Sometimes historical scholarship tells us more about the present than about the past.
In June 2005, an exhibit of Omar ibn Said’s The Life, the only known autobiography written by an American black while in bondage, was on display in the lobby of the U.N. headquarters. What made it even more significant was that The Life was written in Arabic and included chapters of the Koran. The United Nations displayed the slave narrative—an unusual and noteworthy find, to be sure—not as an historical curiosity but as evidence that the “roots of Islam in America” run deep and that “Islam has created a major, positive impact in the United States.”
The discovery of The Life has been described as the “tip of the democratic iceberg.” Some scholars assert, for instance, that possibly 30 percent of all slaves were Muslims—although there is actual evidence for only a couple hundred. Others offer a more modest claim of ten percent. And the vast majority of this percentage, these scholars claim, were probably like Said: religiously devout, yet educated and broad-minded. He steadfastly adhered to Islam, the story goes, “throughout his long years, along with an openness towards other ‘God fearing’ people.”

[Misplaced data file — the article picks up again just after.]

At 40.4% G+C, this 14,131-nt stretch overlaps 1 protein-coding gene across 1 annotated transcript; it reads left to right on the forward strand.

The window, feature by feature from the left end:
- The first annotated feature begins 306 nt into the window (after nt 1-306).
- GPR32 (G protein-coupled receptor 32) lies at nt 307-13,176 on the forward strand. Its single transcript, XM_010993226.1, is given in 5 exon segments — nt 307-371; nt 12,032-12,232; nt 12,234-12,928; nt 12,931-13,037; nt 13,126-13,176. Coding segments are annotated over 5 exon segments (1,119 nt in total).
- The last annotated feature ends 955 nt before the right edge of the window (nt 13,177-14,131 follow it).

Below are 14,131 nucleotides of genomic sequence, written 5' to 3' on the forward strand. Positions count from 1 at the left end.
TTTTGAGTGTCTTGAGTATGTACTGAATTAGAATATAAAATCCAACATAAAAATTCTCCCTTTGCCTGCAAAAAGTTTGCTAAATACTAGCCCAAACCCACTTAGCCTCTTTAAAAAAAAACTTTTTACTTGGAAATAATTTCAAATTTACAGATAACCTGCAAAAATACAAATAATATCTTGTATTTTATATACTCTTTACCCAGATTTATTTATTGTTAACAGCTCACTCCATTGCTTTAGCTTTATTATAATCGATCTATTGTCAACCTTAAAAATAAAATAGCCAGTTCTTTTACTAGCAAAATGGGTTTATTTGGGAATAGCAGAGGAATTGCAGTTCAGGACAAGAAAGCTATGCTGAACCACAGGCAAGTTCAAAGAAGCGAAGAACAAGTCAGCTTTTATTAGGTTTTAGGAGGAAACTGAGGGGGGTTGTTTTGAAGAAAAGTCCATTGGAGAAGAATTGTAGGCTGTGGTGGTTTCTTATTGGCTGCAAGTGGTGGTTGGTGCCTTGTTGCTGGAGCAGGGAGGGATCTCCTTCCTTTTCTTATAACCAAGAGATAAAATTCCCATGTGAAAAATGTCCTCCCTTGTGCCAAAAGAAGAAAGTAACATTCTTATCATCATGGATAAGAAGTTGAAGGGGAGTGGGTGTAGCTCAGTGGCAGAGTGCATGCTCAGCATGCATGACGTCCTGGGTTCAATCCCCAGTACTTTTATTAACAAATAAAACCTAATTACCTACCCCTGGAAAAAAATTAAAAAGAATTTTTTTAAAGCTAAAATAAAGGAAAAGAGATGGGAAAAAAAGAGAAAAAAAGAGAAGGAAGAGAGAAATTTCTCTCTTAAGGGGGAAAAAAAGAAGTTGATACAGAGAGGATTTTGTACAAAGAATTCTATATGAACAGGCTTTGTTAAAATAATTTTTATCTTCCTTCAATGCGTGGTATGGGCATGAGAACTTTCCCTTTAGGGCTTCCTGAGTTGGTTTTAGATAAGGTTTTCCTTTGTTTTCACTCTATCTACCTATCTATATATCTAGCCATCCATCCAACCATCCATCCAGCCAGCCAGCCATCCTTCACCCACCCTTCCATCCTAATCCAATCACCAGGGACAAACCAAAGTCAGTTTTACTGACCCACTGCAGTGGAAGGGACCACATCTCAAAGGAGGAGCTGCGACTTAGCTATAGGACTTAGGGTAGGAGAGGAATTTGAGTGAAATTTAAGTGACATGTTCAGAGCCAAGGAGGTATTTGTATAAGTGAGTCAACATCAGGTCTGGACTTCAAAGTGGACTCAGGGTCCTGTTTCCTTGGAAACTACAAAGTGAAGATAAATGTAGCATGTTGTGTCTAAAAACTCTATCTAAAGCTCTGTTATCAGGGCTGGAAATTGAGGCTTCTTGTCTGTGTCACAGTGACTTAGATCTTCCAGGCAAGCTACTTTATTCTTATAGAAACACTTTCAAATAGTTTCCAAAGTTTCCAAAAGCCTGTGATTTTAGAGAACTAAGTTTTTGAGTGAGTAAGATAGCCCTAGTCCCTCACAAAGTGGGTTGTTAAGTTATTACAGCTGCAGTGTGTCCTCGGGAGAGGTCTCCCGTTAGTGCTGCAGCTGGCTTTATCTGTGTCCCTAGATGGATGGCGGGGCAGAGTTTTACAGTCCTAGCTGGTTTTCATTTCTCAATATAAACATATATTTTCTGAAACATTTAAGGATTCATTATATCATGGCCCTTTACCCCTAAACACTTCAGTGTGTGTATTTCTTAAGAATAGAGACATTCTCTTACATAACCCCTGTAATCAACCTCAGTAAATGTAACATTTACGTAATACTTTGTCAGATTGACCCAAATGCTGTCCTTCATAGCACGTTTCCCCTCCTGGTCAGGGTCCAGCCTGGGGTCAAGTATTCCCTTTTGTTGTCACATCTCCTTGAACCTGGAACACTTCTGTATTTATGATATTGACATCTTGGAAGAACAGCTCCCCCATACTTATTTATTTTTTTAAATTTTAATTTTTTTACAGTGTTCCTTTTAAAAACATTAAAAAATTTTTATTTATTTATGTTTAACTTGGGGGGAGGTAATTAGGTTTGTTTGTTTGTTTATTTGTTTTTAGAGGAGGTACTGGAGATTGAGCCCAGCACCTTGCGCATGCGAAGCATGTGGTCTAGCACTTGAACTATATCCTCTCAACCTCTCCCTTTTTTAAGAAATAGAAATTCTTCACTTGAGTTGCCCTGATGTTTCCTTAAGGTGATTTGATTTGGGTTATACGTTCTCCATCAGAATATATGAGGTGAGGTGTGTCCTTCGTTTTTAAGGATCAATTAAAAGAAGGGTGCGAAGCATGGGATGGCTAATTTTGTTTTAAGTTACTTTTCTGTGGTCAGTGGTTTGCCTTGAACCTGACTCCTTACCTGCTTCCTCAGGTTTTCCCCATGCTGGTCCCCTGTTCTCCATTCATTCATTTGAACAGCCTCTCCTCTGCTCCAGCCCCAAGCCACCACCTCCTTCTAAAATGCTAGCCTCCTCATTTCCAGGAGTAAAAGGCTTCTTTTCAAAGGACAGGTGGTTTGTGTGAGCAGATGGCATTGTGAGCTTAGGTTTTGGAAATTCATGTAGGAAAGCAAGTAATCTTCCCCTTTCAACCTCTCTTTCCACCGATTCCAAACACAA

Much about Said’s life is left unsaid, however—probably because it complicates...